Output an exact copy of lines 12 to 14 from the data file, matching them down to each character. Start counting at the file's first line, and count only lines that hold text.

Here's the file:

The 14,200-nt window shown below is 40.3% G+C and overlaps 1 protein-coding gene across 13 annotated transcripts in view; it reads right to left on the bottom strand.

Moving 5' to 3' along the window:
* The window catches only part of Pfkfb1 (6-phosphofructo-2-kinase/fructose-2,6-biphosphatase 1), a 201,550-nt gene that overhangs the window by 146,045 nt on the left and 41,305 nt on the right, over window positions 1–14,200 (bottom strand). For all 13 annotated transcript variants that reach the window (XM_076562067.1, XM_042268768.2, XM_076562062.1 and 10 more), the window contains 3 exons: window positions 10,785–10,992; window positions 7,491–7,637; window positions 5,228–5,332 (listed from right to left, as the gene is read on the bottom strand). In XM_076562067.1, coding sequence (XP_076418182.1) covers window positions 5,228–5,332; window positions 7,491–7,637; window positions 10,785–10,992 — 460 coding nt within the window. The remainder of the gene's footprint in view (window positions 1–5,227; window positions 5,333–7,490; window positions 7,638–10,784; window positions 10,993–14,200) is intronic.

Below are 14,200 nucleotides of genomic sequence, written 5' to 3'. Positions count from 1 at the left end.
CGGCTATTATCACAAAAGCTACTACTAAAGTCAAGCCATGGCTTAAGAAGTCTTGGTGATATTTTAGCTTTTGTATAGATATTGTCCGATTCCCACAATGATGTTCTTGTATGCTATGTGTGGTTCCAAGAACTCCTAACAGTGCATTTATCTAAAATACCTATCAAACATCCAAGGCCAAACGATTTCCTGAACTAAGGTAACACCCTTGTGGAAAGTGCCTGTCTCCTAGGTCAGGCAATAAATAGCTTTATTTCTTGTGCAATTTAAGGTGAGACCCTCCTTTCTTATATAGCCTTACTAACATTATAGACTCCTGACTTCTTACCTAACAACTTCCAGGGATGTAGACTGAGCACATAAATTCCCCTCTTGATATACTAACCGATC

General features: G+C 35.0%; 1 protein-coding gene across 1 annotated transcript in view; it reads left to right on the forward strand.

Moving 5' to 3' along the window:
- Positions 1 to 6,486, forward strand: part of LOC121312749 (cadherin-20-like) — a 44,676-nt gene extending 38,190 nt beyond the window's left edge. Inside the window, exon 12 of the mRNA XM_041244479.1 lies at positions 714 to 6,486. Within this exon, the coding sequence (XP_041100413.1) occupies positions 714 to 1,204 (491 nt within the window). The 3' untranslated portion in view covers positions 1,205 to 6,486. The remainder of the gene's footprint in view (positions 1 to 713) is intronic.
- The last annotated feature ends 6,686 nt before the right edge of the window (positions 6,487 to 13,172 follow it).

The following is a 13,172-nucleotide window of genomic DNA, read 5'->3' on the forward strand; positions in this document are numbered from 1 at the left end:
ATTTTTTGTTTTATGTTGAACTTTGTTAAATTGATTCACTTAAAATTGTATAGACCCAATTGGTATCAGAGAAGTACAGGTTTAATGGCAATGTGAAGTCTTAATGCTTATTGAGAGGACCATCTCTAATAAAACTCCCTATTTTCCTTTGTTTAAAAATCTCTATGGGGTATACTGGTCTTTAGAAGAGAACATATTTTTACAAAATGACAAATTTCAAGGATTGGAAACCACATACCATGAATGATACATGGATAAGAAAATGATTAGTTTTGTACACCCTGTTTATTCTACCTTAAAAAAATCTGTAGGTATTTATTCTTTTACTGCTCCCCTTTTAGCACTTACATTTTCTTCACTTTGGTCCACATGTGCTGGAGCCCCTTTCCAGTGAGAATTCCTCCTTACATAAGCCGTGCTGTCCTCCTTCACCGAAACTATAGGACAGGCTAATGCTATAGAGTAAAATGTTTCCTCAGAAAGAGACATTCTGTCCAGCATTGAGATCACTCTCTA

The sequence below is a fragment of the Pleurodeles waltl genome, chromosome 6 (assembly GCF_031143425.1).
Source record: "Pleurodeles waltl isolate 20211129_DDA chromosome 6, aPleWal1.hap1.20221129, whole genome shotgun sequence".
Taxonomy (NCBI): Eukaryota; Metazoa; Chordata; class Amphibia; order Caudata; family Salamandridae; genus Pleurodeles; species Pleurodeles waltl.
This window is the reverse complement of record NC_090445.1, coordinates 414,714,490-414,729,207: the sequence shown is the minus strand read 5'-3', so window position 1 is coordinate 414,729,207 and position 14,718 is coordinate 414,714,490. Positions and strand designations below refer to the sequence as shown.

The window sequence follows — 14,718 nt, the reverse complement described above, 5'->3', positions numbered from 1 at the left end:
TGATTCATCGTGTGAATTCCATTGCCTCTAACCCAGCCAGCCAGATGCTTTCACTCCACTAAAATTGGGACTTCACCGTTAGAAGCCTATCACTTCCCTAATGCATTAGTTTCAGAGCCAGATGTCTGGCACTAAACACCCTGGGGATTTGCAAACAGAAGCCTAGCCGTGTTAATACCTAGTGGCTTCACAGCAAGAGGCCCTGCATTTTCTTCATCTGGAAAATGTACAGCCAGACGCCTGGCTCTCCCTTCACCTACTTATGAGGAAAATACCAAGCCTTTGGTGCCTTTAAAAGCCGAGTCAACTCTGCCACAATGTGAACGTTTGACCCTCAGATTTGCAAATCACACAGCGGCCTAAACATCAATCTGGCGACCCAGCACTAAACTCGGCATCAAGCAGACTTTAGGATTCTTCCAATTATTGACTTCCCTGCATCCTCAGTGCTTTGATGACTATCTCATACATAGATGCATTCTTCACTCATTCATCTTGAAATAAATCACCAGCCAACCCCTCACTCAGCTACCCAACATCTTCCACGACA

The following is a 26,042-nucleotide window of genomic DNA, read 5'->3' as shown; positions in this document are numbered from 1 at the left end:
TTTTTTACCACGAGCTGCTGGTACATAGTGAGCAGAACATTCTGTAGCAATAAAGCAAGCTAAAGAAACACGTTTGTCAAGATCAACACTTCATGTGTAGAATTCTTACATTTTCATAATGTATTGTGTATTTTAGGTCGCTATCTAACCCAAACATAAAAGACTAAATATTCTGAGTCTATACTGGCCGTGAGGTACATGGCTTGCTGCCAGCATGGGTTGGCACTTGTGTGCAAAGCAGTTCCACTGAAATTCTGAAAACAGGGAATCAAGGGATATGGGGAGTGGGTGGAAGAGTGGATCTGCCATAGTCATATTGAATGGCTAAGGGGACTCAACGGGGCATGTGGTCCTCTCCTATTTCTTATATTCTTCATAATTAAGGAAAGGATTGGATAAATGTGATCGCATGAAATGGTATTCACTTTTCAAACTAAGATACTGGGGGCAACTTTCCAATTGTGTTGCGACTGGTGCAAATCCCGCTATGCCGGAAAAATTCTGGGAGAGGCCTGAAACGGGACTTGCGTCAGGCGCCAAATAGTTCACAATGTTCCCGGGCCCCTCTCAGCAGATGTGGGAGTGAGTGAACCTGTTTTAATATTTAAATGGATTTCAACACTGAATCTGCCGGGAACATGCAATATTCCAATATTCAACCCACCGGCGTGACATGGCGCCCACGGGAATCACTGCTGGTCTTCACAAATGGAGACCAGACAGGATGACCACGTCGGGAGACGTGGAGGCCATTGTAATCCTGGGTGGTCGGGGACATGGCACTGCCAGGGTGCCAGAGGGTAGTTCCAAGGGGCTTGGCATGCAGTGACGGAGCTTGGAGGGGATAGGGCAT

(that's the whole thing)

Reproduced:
The sequence below is a fragment of the Pleurodeles waltl genome, chromosome 6 (assembly GCF_031143425.1).
Source record: "Pleurodeles waltl isolate 20211129_DDA chromosome 6, aPleWal1.hap1.20221129, whole genome shotgun sequence".
Taxonomy (NCBI): Eukaryota; Metazoa; Chordata; class Amphibia; order Caudata; family Salamandridae; genus Pleurodeles; species Pleurodeles waltl.